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Volume 19, Issue 4 (January 22, 2017)

“Not Now”
By Kyle Pope


The fifth-century theologian Augustine, in his famous work entitled Confessions described his own attitude as a young man. He candidly admitted that once he had prayed to God, “Give me purity of body and self-control—but not now” (8.7, Pope). Few may bare their souls as openly as Augustine, but I wonder how many may have the same attitude though it remains unspoken.

Metallic not now.

We want to be the kind of person Scripture teaches we should be. We want to be one who “does not stumble in word,” but in self-control is able to “bridle the whole body” (Jas. 3:2). One day we want to see ourselves as one who is “pure in heart” (Matt. 5:8), that our “whole spirit, soul, and body” might “be preserved blameless at the coming of our Lord Jesus Christ” (1 Thess. 5:23, NKJV). But then we look at the world around us. Like the Psalmist we “become envious of workers of iniquity” (Psa. 37:1) or “envious of the boastful” when we see “the prosperity of the wicked” (Psa. 73:3). Like the wise man we become “envious of evil men” and “desire to be with them” (Prov. 24:1). Or we forget that rebellion against God offers only “the passing pleasures of sin” (Heb.  11:25)—it will not last. “For all that is in the world—the lust of the flesh, the lust of the eyes, and the pride of life—is not of the Father but is of the world. And the world is passing away, and the lust of it” (1 John 2:16-17a).

So like Augustine we envision a time when we will be what God would have us to be, but we tell ourselves, “I’m not quite ready!” Perhaps we assume, like Felix one day we will have, “a convenient time” (Acts 24:25), but convenience is an illusion. For everything we ought to do there are always distractions and other responsibilities that could keep us from acting. It is only when we decide to do what we should in spite of these hindrances that we consider something convenient. Perhaps we delay because we imagine one day the temptations that draw us to the world will lose their hold on us. But that’s like imagining the bug will be drawn less to the light of the “bug zapper” if it flies just a little longer! Solomon said, “The eye is not satisfied with seeing, nor the ear filled with hearing” (Ecc. 1:8). Temptations that control us today won’t leave us if we continue in them tomorrow.

Some delay because they aren’t ready to turn away from sin. They want to “sew their wild oats” while they are young—“There will be time to turn from sin when I am older,” they say to themselves. The preacher of Ecclesiastes taught to, “Remember now your Creator in the days of your youth, before the difficult days come, and the years draw near when you say, ‘I have no pleasure in them’” (Ecc. 12:1). Youth is wasted in sin, not preserved. The young person who surrenders innocence to a life of sin quickly becomes an older man or woman hardened to sin. They become “past feeling, have given themselves over to lewdness, to work all uncleanness with greediness” (Eph. 4:19) with a “conscience seared with a hot iron” (1 Tim. 4:2). Peter tells souls who would truly turn from sin we have “spent enough of our past lifetime” in such wickedness (1 Pet. 4:3).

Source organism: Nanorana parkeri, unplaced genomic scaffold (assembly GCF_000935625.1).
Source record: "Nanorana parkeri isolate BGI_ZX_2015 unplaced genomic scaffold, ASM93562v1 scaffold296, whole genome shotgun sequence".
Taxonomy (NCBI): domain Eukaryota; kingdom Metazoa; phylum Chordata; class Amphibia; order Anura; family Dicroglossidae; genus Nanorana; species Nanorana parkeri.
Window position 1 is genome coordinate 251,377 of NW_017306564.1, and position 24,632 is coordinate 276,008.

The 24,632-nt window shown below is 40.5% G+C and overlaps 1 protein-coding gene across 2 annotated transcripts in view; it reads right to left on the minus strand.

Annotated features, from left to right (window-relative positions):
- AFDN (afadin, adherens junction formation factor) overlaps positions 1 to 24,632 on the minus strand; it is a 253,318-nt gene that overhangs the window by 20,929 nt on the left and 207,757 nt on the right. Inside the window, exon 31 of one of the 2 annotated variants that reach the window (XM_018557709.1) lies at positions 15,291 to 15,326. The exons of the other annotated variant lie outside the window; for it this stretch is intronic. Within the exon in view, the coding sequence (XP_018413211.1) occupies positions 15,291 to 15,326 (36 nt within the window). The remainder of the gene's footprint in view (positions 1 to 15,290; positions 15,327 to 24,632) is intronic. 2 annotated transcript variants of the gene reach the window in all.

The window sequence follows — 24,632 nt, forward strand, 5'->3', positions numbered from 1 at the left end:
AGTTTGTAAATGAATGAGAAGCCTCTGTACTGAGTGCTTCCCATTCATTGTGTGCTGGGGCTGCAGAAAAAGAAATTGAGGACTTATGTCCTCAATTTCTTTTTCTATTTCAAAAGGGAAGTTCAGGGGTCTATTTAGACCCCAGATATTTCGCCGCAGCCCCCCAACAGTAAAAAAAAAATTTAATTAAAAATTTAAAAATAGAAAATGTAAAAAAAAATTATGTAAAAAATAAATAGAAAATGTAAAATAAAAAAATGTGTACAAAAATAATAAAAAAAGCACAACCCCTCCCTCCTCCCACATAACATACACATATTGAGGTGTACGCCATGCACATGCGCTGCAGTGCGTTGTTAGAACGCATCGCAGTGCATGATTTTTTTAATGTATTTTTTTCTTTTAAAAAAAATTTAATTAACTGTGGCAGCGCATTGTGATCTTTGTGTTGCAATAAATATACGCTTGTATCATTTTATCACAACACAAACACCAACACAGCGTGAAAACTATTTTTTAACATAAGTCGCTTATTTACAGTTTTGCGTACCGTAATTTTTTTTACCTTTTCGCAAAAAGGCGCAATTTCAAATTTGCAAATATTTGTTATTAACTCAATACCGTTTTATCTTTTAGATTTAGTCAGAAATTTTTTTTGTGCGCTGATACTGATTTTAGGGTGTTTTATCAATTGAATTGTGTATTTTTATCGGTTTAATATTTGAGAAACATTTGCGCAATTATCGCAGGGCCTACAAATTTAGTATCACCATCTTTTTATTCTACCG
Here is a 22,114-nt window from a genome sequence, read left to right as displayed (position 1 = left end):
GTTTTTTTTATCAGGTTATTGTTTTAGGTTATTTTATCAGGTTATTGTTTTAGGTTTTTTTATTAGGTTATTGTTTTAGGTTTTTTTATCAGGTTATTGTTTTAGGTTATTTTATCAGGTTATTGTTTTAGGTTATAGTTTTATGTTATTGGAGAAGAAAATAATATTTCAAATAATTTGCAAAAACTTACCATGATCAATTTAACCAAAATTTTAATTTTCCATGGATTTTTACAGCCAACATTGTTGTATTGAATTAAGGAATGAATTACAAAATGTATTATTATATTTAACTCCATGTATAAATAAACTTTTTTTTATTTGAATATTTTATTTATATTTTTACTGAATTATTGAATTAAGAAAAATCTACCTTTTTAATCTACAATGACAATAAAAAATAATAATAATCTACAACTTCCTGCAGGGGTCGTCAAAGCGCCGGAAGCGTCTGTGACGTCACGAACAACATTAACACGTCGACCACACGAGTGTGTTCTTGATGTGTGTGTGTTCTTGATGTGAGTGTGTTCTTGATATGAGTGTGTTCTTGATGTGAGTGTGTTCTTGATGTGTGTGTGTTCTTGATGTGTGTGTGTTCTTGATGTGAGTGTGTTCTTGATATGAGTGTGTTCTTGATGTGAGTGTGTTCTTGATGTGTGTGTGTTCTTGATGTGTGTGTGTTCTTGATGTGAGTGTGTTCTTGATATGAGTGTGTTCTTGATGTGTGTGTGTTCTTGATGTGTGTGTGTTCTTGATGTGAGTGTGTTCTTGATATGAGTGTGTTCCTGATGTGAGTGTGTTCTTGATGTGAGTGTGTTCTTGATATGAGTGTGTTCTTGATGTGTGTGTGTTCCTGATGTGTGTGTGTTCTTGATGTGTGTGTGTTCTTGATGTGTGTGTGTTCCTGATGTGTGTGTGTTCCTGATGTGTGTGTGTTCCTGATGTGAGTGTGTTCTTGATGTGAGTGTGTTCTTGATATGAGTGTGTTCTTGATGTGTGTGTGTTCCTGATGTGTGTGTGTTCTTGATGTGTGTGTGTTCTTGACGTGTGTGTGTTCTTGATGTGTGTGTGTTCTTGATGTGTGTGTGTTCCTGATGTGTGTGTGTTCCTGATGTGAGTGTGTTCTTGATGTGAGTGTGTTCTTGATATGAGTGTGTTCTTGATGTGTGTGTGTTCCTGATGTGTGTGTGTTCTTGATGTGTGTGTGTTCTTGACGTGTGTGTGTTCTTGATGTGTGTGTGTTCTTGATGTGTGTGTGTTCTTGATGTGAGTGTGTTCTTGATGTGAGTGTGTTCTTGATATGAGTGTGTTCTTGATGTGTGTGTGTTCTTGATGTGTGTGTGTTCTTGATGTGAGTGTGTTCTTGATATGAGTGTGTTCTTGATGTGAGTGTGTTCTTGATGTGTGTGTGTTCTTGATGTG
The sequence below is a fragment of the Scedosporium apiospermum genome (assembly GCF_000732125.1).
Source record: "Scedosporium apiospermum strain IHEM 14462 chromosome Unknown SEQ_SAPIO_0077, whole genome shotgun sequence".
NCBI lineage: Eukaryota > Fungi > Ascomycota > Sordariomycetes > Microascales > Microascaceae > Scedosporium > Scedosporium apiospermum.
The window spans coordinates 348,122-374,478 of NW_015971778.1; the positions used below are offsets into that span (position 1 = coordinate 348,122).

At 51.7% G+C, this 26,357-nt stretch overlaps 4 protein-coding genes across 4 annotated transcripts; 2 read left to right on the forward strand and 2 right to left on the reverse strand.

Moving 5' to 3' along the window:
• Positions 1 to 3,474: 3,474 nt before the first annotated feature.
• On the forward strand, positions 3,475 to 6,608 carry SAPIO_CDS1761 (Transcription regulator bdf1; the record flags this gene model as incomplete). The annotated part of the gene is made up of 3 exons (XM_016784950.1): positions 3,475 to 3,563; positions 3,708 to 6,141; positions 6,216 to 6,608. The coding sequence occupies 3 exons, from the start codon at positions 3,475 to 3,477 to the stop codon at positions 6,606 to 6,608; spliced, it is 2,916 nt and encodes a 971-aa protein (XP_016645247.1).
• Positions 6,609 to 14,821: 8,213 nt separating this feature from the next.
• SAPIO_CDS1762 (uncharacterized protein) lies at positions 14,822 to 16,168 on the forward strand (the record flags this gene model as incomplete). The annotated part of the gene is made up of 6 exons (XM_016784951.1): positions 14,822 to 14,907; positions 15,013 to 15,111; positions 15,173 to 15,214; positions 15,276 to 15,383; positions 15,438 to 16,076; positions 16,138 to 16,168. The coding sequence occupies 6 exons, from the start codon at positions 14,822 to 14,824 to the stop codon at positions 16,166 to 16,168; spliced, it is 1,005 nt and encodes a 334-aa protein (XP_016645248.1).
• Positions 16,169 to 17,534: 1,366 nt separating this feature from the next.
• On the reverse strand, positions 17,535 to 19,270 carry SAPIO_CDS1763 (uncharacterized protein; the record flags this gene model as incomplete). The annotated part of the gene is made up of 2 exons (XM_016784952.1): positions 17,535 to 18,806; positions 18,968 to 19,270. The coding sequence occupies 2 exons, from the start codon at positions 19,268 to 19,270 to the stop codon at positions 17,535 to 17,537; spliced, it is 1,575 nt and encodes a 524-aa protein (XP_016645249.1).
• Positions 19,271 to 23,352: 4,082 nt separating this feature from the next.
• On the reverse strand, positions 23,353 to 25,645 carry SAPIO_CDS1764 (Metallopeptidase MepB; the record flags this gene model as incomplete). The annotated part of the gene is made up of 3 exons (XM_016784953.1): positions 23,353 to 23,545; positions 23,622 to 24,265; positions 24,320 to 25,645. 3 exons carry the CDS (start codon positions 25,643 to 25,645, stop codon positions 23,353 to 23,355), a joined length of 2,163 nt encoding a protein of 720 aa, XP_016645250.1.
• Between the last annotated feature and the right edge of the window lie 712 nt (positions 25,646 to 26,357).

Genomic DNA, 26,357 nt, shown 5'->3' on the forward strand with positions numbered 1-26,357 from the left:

Jesus taught that those who would follow Him should “count the cost” and recognize what being a disciple truly demands (Luke 14:28-33). Some may say “not now,” because they fear they have not truly committed to follow Christ. Doubts may fill their minds. Is there really a God? Is being a Christian really worth it? We must resolve our doubts if we are truly to follow Christ. It may be our bond to family and friends that holds us firmly to the world. If I obey the gospel am I condemning my unbelieving family? Do I have the courage to stand alone? Jesus taught in the same passage, “whoever of you does not forsake all that he has cannot be My disciple” (Luke 14:33). Following Christ is a serious commitment. It will demand sacrifice. It may compromise relationships with family and friends, but delay won’t take any of this away—it only makes our ultimate choices even more difficult.

Plane delays.

The most serious problem with Augustine’s foolish prayer was the assumption it made. Like many young people, he assumed he still had time to be able to change. Do any of us have that assurance? Jesus warned of the foolish builder who was not “rich toward God”—he assumed he had, “many goods laid up for many years” and could take his “ease; eat, drink, and be merry.” Little did he know the night he spoke he would die (Luke 12:6-21). Could it be true of you, as it was of this man, “This night your soul will be required of you”?

Recently the employer of one of our members began his workday just like any other day. In the blink of an eye, an automobile accident took his life with no warning. It is not being an alarmist to recognize that could happen to any one of us. Are we ready? If you have allowed yourself to delay obeying the gospel thinking, “one day, but not now!”—If you have obeyed the gospel, but are not growing in Christ in faithful service to God saying, “I will, but not now!” Delay no longer. There is no better time than now. Heed the words of Paul, “Behold, now is the accepted time; behold, now is the day of salvation” (2 Cor. 6:2b).

 

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